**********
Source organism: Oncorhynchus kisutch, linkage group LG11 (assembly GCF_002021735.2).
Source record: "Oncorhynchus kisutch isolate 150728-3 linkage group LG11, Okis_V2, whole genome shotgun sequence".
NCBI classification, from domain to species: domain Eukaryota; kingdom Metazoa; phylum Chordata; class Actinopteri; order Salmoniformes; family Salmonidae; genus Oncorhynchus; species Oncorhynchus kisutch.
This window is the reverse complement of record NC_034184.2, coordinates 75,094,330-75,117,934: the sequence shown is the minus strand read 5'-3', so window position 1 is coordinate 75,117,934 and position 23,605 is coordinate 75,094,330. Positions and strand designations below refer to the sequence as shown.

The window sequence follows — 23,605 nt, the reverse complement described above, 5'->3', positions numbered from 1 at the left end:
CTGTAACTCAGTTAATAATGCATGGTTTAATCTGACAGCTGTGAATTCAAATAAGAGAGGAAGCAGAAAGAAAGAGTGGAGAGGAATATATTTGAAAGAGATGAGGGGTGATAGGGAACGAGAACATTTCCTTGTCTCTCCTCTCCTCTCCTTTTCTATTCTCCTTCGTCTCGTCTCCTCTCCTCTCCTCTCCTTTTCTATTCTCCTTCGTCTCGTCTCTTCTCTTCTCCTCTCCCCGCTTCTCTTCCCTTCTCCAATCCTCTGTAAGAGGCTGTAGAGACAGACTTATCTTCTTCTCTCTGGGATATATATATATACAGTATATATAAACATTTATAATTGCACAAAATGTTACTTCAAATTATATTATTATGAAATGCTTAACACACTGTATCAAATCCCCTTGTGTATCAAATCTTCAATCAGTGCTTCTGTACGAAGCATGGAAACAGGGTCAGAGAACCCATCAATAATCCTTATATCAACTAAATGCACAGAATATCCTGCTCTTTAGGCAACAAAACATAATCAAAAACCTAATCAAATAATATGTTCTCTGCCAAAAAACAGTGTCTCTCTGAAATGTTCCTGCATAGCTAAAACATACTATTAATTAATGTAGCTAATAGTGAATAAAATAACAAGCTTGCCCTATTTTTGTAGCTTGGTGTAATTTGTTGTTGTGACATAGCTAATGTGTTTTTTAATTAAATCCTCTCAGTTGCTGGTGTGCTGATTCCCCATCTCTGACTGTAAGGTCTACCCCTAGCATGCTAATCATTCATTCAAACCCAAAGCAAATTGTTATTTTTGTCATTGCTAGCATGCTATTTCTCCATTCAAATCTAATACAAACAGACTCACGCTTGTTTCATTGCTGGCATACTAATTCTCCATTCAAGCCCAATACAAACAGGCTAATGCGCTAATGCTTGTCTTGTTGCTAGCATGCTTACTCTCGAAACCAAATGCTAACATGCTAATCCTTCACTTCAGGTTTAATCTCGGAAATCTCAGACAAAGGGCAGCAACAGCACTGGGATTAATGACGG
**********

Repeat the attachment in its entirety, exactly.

Source organism: Oncorhynchus kisutch, linkage group LG11 (assembly GCF_002021735.2).
Source record: "Oncorhynchus kisutch isolate 150728-3 linkage group LG11, Okis_V2, whole genome shotgun sequence".
NCBI classification, from domain to species: domain Eukaryota; kingdom Metazoa; phylum Chordata; class Actinopteri; order Salmoniformes; family Salmonidae; genus Oncorhynchus; species Oncorhynchus kisutch.
This window is the reverse complement of record NC_034184.2, coordinates 75,094,330-75,117,934: the sequence shown is the minus strand read 5'-3', so window position 1 is coordinate 75,117,934 and position 23,605 is coordinate 75,094,330. Positions and strand designations below refer to the sequence as shown.

The window sequence follows — 23,605 nt, the reverse complement described above, 5'->3', positions numbered from 1 at the left end:
CTGTAACTCAGTTAATAATGCATGGTTTAATCTGACAGCTGTGAATTCAAATAAGAGAGGAAGCAGAAAGAAAGAGTGGAGAGGAATATATTTGAAAGAGATGAGGGGTGATAGGGAACGAGAACATTTCCTTGTCTCTCCTCTCCTCTCCTTTTCTATTCTCCTTCGTCTCGTCTCCTCTCCTCTCCTCTCCTTTTCTATTCTCCTTCGTCTCGTCTCTTCTCTTCTCCTCTCCCCGCTTCTCTTCCCTTCTCCAATCCTCTGTAAGAGGCTGTAGAGACAGACTTATCTTCTTCTCTCTGGGATATATATATATACAGTATATATAAACATTTATAATTGCACAAAATGTTACTTCAAATTATATTATTATGAAATGCTTAACACACTGTATCAAATCCCCTTGTGTATCAAATCTTCAATCAGTGCTTCTGTACGAAGCATGGAAACAGGGTCAGAGAACCCATCAATAATCCTTATATCAACTAAATGCACAGAATATCCTGCTCTTTAGGCAACAAAACATAATCAAAAACCTAATCAAATAATATGTTCTCTGCCAAAAAACAGTGTCTCTCTGAAATGTTCCTGCATAGCTAAAACATACTATTAATTAATGTAGCTAATAGTGAATAAAATAACAAGCTTGCCCTATTTTTGTAGCTTGGTGTAATTTGTTGTTGTGACATAGCTAATGTGTTTTTTAATTAAATCCTCTCAGTTGCTGGTGTGCTGATTCCCCATCTCTGACTGTAAGGTCTACCCCTAGCATGCTAATCATTCATTCAAACCCAAAGCAAATTGTTATTTTTGTCATTGCTAGCATGCTATTTCTCCATTCAAATCTAATACAAACAGACTCACGCTTGTTTCATTGCTGGCATACTAATTCTCCATTCAAGCCCAATACAAACAGGCTAATGCGCTAATGCTTGTCTTGTTGCTAGCATGCTTACTCTCGAAACCAAATGCTAACATGCTAATCCTTCACTTCAGGTTTAATCTCGGAAATCTCAGACAAAGGGCAGCAACAGCACTGGGATTAATGACGG